GAAP requires accumulated foreign currency translation balances to be reclassified into the Consolidated Statement of Operations once the liquidation of the net assets of a foreign entity is substantially complete. As of March 31, 2016, because we had ceased operations in all of our international legal entities other than those associated with the Nexsan Business, we had determined that the liquidations of our international entities associated with our Legacy Businesses are substantially complete. All remaining activities associated with these entities, including the final disposition of remaining balance sheet amounts and formal dissolution of these entities are being managed and controlled by the Company’s U.S. corporate function. Accordingly, the Company reclassified into discontinued operations $75.7 million and $0.1 million of foreign currency translation losses associated with our Legacy Businesses for the quarter ended March 31, 2016 and June 30, 2016, respectively.
Additionally, in February 2016 the Company sold its IronKey mobile security solutions business to Kingston Digital, Inc. (“Kingston”) and DataLocker Inc. (“DataLocker”) pursuant to two asset purchase agreements which qualified as the sale of a business. The Company recorded a pre-tax gain on the IronKey sale of $3.8 million during the first quarter of 2016.

11


The key components of the results of discontinued operations were as follows:
 
 
Three Months Ended
 
Six Months Ended
 
 
June 30,
 
June 30,
(In millions)
 
2017
 
2016
 
2017
 
2016
Net revenue
 
$

 
$

 
$

 
$
2.0

Cost of goods sold
 

 

 

 
0.6

  Gross profit
 

 

 

 
1.4

Selling, general and administrative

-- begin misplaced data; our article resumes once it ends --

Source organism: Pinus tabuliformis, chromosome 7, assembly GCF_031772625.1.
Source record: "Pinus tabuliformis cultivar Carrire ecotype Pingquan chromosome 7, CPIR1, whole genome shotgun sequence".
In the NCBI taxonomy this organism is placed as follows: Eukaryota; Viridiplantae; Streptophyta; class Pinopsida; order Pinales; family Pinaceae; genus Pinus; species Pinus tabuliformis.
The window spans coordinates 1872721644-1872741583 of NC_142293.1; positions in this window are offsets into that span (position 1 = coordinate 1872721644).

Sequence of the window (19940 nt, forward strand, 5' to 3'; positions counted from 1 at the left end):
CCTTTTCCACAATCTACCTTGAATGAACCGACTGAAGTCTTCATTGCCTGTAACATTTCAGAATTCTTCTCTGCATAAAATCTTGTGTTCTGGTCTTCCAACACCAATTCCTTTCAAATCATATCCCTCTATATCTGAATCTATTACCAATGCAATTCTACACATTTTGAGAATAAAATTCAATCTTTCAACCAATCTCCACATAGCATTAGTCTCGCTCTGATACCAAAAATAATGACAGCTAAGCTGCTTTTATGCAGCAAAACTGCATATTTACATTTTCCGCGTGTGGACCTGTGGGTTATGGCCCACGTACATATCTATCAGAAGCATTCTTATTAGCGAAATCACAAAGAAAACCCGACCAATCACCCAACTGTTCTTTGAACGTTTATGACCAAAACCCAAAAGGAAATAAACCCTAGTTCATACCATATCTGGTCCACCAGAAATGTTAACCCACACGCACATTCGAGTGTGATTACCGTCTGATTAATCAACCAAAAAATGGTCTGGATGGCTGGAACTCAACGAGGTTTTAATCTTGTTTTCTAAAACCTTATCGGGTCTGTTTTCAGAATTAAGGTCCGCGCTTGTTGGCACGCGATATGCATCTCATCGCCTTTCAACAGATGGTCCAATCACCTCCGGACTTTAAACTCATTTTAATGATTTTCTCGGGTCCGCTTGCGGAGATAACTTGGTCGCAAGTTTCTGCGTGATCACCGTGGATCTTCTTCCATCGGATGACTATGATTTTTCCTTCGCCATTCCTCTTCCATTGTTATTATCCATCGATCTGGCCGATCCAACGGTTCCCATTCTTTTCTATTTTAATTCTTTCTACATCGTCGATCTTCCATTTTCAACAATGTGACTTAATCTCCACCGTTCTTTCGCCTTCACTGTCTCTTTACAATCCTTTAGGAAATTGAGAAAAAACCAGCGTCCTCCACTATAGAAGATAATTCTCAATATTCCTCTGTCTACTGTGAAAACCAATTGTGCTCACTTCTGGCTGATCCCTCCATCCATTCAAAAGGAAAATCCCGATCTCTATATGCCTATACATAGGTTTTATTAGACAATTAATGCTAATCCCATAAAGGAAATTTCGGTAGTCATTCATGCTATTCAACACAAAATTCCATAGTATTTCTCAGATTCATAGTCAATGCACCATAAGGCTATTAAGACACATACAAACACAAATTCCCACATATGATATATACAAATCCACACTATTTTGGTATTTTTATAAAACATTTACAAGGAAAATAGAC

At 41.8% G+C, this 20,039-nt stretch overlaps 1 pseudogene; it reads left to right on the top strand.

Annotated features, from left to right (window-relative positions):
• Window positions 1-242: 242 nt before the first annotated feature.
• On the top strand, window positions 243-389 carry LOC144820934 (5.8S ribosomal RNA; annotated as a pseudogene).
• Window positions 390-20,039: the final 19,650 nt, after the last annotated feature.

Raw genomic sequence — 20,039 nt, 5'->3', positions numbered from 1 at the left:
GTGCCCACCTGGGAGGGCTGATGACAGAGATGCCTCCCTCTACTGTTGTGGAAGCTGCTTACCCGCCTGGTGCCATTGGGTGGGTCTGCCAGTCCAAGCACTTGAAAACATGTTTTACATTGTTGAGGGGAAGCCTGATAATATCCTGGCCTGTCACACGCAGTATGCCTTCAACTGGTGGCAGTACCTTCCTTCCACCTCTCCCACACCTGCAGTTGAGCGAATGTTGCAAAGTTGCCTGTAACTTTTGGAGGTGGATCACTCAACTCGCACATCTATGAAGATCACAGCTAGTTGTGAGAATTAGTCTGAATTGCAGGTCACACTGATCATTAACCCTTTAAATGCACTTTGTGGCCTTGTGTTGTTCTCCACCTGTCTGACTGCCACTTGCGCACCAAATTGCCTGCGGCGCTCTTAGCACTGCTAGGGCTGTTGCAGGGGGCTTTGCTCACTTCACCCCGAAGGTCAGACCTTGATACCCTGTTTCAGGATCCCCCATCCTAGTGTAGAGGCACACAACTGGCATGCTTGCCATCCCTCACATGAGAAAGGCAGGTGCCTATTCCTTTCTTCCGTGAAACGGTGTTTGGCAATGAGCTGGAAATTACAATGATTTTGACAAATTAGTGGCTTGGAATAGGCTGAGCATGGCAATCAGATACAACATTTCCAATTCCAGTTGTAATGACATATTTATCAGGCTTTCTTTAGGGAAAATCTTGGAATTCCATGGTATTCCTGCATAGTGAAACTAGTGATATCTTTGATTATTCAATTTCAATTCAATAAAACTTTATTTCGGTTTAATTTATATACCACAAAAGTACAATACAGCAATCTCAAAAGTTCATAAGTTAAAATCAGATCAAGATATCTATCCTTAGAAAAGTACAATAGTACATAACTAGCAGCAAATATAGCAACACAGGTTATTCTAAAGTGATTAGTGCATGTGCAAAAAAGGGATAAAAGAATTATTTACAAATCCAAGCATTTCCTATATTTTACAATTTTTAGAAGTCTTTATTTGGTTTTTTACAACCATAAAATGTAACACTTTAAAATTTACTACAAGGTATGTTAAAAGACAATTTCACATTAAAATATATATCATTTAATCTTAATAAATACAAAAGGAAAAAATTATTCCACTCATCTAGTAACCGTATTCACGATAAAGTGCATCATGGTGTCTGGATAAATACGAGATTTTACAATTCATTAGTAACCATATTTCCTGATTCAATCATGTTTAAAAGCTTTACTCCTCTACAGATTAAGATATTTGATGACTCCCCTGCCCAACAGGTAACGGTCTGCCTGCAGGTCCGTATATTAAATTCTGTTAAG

0.9

 
(1.2
)
 
2.9

 
2.8

Research and development
 

 

 

 
0.5

Restructuring and other
 
(0.5
)
 
0.6

 
(0.4
)
 
0.3

Reclassification of cumulative translation adjustment
 

 
0.1

 

 
75.8

Other (income) expense
 
1.0

 
(0.5
)
 
0.9

 
(0.2
)
Income (loss) from discontinued operations, before income taxes
 
(1.4
)
 
1.0

 
(3.4
)
 
(77.8
)
Gain on sale of discontinued businesses, before income taxes
 

 

 

 
3.8

Income tax benefit (provision)
 
0.2

 
(0.4
)
 
0.2

 
(1.8
)
Income (loss) from discontinued operations, net of income taxes
 
$
(1.2
)
 
$
0.6

 
$
(3.2
)
 
$
(75.8
)
Current assets of discontinued operations of $11.1 million as of June 30, 2017 principally include approximately $9.8 million of restricted cash, primarily associated with our disputing of certain payables to a vendor. Current assets of discontinued operations of $10.5 million as of December 31, 2016 principally included approximately $9.4 million of restricted cash, primarily associated with our disputing of certain payables to a vendor. The change in the restricted cash was due to currency translation. See Note 15 - Litigation, Commitments and Contingencies for additional information.
Current liabilities of discontinued operations of $40.1 million as of June 30, 2017 included accounts payable of $21.8 million, $3.0 million of customer credit and rebate accruals, $12.6 million of legal accruals and $2.7 million of other current liability amounts. Current liabilities of discontinued operations of $39.7 million as of December 31, 2016 included $22.8 million of accounts payable, $3.2 million of customer credit and rebate accruals, $11.0 million of legal accruals and $2.7 million of other current liability amounts. See Note 15 - Litigation, Commitments and Contingencies for additional information.
Note 5 — Supplemental Balance Sheet Information
Additional supplemental balance sheet information is provided as follows:
The Company’s accounts receivable are solely related to the Nexsan Business and reported on the Condensed Consolidated Balance Sheet net of reserves and allowances. The reserves and allowances were $0.2 million for the periods ended June 30, 2017 and December 31, 2016. Reserves and allowances include estimated amounts for customer returns, discounts on payment terms and uncollectible accounts.